Return filing obligation for non-residents
There are two concepts which a country follows for taxing income. These are residence based taxation and source based taxation. Though Indian residents are subject to tax on their global income, non-residents, earning income from India can only be taxed in India by applying the source rule.
Non-residents earning income and not having any presence in India are subject to tax on a gross basis. The types of income earned by non-residents typically include interest, dividends, royalties and Fee for technical services ('FTS'). For income from India, non-residents are also liable to file a return disclosing the income earned. If the income so earned is subject to withholding tax, such tax can be claimed as credit in the return. If these payments are from a related party, transfer pricing compliances would also need to be undertaken. It can be burdensome for foreign companies and other non-resident taxpayers to file returns in India for just a solitary source of income be it interest, dividends, royalty or FTS.
The Income-tax Act, 1961 ('the Act') states that non-resident taxpayers would not be required to file their income tax returns in India if interest or dividend is the only source of income and on which tax has been withheld. This exemption was not available to non-resident taxpayers who were earning royalty or FTS from India.
While providing some relief to such non-residents, the Hon'ble Finance Minister has proposed in the Finance Bill, 2020 that it would not be necessary to file an income tax return in India for a non-resident taxpayers where royalty/FTS is the only source of income and tax thereon has been withheld at a rate not lower than the rate prescribed under section 115A of the Act
i.e. 10% (plus surcharge and health and education cess).
It is however worth mentioning here that where the beneficial provisions of a Double Taxation Avoidance Agreement ('DTAA') are availed and the royalty/FTS is not subject to withholding tax (because of the restrictive scope) or tax is withheld at a lower rate (flat rate of 10%) than the rate under section 115A, the proposed exemption from filing of the return would not be available.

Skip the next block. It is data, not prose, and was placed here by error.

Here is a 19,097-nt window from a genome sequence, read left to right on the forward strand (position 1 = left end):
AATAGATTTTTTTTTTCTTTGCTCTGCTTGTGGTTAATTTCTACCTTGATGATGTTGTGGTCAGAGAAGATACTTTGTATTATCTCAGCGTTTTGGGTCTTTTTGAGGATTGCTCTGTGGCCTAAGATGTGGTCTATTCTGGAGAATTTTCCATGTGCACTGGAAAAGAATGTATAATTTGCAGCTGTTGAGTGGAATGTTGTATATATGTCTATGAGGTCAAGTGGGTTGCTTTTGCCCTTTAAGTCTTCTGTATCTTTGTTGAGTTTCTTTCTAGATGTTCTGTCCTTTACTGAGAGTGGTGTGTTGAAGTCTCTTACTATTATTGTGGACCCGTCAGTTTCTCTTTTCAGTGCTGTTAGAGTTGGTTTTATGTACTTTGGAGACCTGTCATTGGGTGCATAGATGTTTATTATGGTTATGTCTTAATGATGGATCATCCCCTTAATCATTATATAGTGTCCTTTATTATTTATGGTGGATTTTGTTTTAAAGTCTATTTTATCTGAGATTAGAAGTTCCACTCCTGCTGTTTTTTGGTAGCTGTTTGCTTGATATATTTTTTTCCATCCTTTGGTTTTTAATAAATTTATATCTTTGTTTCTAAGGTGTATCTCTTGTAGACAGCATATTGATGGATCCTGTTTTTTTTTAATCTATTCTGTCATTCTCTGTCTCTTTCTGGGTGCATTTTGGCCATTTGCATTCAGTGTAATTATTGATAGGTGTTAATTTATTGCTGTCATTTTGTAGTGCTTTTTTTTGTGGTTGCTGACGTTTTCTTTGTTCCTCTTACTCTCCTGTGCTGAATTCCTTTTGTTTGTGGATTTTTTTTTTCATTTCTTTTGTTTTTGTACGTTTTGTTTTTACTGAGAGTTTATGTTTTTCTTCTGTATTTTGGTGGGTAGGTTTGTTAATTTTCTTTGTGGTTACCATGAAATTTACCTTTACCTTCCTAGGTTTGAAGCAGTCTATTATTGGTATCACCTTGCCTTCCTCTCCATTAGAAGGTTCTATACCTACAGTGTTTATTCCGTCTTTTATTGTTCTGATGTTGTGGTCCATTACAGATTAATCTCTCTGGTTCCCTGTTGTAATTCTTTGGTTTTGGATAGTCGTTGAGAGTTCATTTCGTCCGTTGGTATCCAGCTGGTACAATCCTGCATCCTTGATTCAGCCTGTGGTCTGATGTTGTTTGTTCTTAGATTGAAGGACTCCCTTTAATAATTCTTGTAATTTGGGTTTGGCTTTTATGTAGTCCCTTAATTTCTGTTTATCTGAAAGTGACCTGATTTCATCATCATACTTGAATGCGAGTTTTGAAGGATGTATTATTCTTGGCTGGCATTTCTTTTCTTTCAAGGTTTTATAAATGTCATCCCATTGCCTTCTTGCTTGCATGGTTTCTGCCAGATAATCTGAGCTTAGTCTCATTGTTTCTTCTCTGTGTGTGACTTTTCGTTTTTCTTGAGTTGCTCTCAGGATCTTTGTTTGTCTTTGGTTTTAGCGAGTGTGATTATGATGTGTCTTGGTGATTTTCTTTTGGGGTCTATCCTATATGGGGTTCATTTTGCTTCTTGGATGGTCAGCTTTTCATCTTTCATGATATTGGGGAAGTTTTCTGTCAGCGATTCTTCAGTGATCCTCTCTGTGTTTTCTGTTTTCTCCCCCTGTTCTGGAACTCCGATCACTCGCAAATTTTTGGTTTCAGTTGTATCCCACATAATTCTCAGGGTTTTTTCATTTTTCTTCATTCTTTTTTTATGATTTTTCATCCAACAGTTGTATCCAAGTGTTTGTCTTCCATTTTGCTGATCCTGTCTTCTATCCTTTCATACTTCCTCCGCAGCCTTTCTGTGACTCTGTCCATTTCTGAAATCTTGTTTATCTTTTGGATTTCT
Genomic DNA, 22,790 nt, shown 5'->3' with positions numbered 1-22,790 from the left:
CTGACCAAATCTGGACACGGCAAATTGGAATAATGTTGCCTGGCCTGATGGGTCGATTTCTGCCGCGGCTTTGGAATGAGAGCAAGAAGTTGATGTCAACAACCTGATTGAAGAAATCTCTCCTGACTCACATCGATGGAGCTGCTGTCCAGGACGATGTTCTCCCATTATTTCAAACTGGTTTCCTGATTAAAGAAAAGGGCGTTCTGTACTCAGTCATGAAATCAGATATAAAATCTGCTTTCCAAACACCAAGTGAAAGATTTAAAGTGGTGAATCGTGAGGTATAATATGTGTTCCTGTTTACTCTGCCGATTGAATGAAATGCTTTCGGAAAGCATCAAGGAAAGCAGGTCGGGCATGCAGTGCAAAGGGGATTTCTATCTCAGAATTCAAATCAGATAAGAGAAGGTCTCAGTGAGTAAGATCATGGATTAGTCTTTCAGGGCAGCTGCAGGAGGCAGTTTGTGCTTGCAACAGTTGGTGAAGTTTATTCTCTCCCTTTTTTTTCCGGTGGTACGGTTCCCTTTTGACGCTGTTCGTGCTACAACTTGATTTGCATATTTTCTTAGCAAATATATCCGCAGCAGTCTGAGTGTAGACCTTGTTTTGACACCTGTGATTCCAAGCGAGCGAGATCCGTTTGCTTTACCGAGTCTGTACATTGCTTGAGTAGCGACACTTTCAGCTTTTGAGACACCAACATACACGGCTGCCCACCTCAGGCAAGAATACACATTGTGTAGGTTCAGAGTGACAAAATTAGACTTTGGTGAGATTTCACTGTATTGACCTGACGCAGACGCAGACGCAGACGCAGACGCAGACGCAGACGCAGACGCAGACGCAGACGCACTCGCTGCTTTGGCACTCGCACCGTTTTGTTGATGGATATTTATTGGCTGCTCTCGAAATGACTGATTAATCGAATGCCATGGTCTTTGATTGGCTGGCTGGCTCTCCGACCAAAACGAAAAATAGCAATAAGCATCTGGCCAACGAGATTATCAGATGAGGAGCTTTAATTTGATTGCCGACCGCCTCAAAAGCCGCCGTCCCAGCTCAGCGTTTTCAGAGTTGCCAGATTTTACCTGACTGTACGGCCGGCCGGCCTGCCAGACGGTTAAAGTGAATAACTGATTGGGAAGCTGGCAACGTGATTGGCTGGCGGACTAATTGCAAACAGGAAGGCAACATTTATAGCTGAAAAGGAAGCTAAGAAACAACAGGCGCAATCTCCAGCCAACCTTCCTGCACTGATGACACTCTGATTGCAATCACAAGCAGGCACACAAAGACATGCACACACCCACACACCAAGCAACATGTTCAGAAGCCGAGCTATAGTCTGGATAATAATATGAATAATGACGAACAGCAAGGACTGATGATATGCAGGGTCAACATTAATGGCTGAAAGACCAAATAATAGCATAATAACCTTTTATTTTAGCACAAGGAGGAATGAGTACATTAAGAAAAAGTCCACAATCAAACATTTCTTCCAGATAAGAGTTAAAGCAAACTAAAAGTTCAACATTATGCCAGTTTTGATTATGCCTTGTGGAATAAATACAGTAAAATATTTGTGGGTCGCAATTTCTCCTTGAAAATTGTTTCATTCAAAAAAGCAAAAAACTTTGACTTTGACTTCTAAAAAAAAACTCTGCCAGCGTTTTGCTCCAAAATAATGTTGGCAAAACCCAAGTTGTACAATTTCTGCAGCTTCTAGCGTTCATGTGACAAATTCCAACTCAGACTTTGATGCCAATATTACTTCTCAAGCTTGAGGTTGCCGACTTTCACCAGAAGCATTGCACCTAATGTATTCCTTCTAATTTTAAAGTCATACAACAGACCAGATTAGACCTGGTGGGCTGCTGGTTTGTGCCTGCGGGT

Generally, the rate of royalty/FTS under DTAAs entered by India is 15%, however, there are a few DTAAs which have a rate of 10%. A few examples of these being the ones entered with France, Germany and South Africa Japan etc. Unless it is contended that the payments are not taxable, taxpayers could choose withholding under the Act and not file a return of income since the tax rate for royalty/FTS is almost same (the difference being only surcharge and health and education cess) under the DTAAs and the Act.
Another amendment proposed in the Finance Bill, 2020 which impacts the return filing obligations for non-residents earning dividend income from India is the abolition of the Dividend Distribution Tax ('DDT'). After this amendment, the tax burden has shifted to the recipient from the Company declaring dividend. Although non-residents for whom dividends is the only source of income from India are not required to file their income tax returns here, the condition of withholding tax on these akin to what has been inserted for royalty/FTS needs to be fulfilled as these are now taxable in the hands of the recipients. In other words, non-residents earning only dividend income from India would not be required to file their income tax returns provided these have been subject to withholding tax at a rate not lower than the rate prescribed under section 115A of the Act. The rate so prescribed is 20% (plus surcharge and health and education cess).
A point to ponder here is that most of the DTAAs which India has entered have got a rate ranging from 5% to 15% which unlike the rates for Royalty/FTS. are much lower than the rate under section 115A. Thus, having regard to the monetary benefit, non-residents would prefer to avail the lower tax rates in the respective DTAA and file their returns in India.
The Government has not provided exemptions to non-residents availing the provisions of the DTAAs as it would want to examine their eligibility for availing these provisions and verify and scrutinize their claims in the return of income filed.
Having said that, though the Government is providing relief to non-residents from return filing in India on fulfilment of conditions of withholding under the Act, there is no exemption for complying with Indian transfer pricing regulations for transactions with related parties. Thus, even if the return is not being filed by virtue of Section 115A, non-residents would need to furnish Form 3CEB through its e-filing account. Further, the exemption is only for prescribed nature of income. A non-resident earning different types income would not be entitled to the exemption for filing its return of income.
The income tax law in India with reference to non-residents has evolved over the past many years. There was a time when non-residents were subject to tax on royalty/FTS at the rate of more than 25% and made to suffer higher withholding for not having a PAN. The rates later were brought down and the requirement of PAN was also relaxed. Now the Government has provided further relief in respect of the requirement for filing tax returns. It will have to be seen that what all is further done by India in order to jump up in the ease of doing business rankings.
The author is a Chartered Accountant. Views expressed are personal.